where: 
 P is the (x, y) position of point 400 within the silhouette image;
 P^{+} is the (x, y) position of point 420 within the silhouette image;
 P^{−} is the (x, y) position of point 410 within the silhouette image;
 “•” indicates a dot product operation.
 By calculating the curvature in this way, a scaled curvature measure, C, is obtained having a value lying between 0 (where the silhouette boundary is flat) and 1 (where the curvature of the silhouette boundary is infinite).
 Referring again to
FIG. 4 , at step S412, smoothing parameter calculator 50 determines whether the curvature calculated at step S410 is greater than the existing curvature already stored for the vertex selected at step S42. The first time step S412 is performed for a particular vertex, no curvature will already be stored. However, on the second and each subsequent iteration for a particular vertex, a curvature will be stored, and smoothing parameter calculator 50 compares the stored curvature with the curvature calculated at step S410 to determine which is the greater.  If it is determined at step S412 that the curvature calculated at step S410 is greater than the stored curvature, then, at step S414, smoothing parameter calculator 50 stores the curvature calculated at step S410 and discards the existing stored curvature (if any). On the other hand, if it is determined at step S412 that the curvature calculated at step S410 is not greater than the stored curvature, then step S414 is omitted, so that the previously stored curvature remains.
 At step S416, smoothing parameter calculator 50 determines whether any silhouette images remain to be processed for the vertex selected at step S42. Steps S44 to S416 are repeated until each silhouette image has been processed for the vertex selected at step S42 in the way described above.
 At step S418, smoothing parameter calculator 50 determines whether any polygon vertices in the 3D computer surface model remain to be processed. Steps S42 to S418 are repeated until each polygon vertex in the 3D computer surface model has been processed in the way described above.
 At step S420, surface resampler 70 generates a resampled 3D computer surface model in accordance with the maximum silhouette curvature stored at step S414 for each vertex in the starting 3D computer surface model 300.

FIG. 7 shows the processing operations performed by surface resampler 70 at step S420.  Referring to
FIG. 7 , at step S72, surface resampler 70 adds a new triangle vertex at the midpoint of each triangle edge in the 3D computer surface model 300. Thus, referring to the example shown inFIG. 8 a by way of example, new vertices 430438 are added at the midpoints of edges 440448 defined by vertices 450456 already existing in the 3D computer surface model 300.  Referring again to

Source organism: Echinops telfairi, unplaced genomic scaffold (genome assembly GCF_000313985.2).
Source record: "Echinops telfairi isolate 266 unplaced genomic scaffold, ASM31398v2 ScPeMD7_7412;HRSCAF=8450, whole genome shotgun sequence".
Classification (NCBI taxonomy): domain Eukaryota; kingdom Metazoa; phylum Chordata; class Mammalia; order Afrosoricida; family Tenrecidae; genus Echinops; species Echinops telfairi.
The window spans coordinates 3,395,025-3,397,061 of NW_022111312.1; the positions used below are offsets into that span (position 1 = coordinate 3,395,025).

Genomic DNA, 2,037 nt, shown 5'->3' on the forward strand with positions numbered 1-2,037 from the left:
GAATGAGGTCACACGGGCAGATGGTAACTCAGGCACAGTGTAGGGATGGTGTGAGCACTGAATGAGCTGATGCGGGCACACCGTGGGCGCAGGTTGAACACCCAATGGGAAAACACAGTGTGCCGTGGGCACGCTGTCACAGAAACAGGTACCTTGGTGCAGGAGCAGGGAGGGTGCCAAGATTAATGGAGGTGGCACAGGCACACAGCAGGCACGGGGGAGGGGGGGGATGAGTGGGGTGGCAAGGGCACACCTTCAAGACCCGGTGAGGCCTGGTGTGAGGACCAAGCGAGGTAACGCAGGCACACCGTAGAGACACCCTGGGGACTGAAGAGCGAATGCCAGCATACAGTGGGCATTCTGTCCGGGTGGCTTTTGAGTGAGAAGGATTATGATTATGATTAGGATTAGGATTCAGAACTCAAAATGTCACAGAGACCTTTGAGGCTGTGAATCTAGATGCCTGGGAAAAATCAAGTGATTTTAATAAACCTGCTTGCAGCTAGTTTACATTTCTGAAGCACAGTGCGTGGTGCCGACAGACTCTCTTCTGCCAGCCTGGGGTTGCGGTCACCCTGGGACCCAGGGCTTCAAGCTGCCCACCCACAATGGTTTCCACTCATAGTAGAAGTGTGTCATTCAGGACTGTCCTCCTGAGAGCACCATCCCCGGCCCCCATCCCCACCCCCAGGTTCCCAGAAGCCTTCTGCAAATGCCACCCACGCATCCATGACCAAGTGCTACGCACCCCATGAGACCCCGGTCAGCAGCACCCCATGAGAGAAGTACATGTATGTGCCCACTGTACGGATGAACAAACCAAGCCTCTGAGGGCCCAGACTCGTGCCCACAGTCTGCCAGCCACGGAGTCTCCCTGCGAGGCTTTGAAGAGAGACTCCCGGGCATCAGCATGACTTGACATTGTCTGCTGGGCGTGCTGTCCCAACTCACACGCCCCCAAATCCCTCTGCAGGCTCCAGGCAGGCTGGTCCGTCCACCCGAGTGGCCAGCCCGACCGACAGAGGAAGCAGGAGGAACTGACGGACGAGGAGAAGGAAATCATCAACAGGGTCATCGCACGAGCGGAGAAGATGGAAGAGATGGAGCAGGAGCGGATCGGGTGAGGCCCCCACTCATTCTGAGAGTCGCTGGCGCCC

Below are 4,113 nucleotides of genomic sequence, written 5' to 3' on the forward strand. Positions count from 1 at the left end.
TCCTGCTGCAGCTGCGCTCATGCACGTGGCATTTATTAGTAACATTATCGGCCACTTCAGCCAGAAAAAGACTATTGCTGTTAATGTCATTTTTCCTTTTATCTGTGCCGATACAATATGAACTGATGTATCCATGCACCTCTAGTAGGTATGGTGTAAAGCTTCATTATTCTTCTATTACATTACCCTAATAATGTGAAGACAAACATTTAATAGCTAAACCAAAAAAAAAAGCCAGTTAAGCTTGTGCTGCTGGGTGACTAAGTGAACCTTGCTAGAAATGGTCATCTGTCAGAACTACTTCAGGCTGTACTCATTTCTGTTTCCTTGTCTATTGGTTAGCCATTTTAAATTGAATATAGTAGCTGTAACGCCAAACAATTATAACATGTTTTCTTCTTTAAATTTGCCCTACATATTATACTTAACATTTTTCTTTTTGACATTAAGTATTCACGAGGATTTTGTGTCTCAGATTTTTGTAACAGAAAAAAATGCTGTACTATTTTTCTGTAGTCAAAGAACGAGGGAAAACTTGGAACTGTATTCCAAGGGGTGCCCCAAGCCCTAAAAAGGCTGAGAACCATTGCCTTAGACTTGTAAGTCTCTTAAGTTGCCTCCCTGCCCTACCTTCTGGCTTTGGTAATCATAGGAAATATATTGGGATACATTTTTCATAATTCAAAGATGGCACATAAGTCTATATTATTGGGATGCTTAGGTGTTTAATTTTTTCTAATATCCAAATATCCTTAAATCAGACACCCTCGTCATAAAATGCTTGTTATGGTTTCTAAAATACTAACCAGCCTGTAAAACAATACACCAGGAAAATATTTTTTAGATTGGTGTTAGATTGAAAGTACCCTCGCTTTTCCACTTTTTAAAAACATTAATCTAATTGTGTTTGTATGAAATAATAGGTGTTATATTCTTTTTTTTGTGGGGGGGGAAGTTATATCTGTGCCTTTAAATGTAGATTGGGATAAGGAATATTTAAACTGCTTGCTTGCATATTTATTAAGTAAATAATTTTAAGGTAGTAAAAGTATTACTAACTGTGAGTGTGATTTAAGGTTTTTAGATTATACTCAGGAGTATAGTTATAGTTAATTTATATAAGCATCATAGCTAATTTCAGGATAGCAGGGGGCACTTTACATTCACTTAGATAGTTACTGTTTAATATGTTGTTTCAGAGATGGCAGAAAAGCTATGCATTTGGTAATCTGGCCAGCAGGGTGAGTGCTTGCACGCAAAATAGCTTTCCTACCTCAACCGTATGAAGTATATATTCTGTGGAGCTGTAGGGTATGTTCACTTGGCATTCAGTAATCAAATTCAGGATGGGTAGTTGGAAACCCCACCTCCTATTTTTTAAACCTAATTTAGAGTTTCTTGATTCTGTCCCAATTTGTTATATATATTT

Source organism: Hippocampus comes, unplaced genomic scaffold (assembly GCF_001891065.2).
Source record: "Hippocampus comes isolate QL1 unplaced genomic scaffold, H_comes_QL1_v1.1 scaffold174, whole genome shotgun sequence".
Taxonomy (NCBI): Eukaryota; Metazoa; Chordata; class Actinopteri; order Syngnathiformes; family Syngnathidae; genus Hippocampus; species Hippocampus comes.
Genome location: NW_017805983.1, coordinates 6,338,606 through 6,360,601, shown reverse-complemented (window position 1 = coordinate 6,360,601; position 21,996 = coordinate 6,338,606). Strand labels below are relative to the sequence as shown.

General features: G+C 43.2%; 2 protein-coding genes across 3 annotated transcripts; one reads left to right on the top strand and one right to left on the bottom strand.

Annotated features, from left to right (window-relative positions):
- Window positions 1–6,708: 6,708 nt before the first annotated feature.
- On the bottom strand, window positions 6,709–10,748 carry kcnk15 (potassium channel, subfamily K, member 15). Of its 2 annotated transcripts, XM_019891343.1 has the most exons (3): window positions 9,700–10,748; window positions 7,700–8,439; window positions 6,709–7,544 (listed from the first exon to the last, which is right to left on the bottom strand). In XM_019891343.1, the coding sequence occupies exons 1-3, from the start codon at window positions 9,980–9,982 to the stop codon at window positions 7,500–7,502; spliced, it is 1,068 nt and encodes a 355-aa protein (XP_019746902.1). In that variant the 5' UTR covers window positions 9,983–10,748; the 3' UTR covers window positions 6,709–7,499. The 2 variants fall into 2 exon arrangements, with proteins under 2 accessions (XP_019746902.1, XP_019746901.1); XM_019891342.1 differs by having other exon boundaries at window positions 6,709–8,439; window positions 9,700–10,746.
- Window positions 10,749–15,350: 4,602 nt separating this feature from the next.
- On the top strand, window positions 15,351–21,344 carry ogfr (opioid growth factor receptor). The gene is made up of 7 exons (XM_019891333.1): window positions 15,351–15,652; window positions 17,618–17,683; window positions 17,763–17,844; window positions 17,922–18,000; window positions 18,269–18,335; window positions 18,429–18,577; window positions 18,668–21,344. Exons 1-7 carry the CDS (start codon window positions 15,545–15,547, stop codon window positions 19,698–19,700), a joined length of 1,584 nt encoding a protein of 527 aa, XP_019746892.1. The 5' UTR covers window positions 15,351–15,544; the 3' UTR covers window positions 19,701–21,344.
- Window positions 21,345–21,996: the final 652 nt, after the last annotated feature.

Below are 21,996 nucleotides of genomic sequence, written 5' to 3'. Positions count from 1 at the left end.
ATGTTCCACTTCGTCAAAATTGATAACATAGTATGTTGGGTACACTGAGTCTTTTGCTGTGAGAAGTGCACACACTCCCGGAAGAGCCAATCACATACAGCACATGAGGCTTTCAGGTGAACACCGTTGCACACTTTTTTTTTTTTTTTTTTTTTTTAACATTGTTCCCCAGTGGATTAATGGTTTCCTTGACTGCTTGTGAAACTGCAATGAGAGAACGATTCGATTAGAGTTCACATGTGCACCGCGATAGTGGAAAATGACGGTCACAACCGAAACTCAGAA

FIG. 7 , at step S74, surface resampler 70 calculates a respective silhouette boundary curvature measure for each new vertex added at step S72. More particularly, in this embodiment, surface resampler 70 calculates a curvature measure for a new vertex by calculating the average of the silhouette boundary curvature measures previously stored at step S414 for the vertices in the 3D computer surface model 300 defining the ends of the edge on which the new vertex lies.  At step S76, surface resampler 70 retriangulates the 3D computer surface model by connecting the new vertices added at step S72. More particularly, referring to
FIG. 8 b, surface resampler 70 connects the new vertices 430438 to divide each triangle in the preliminary 3D computer surface model 300 into four triangles lying within the plane of the original triangle. Thus, by way of example, the triangle defined by original vertices 450, 452, 456 is divided into four triangles 460466, and the triangle defined by original vertices 452, 454, 456 is divided into four triangles 468474.  Referring again to
FIG. 7 , at step S78, surface resampler 70 calculates a respective collapse cost score for each edge in the retriangulated polygon mesh generated at step S76, defining a measure of the effect that the edge's removal will have on the overall retriangulated polygon mesh—the higher the score, the greater the effect the removal of the edge will have on the retriangulated polygon mesh. In this embodiment, this collapse cost score is calculated in accordance with the following equation:
Cost= u−v {max(C _{u} , C _{v})+K} (2)
where: 
 u is the 3D position of vertex u at the end of the edge;
 v is the 3D position of vertex v at the end of the edge;
 Cu is the curvature calculated for the vertex u at steps S410 to S414 or S74;
 Cv is the curvature calculated for the vertex v at steps S410 to S414 or S74;
 max(Cu, Cv) is Cu or Cv, whichever is greater;
 K is a constant which, in this embodiment, is set to 0.1.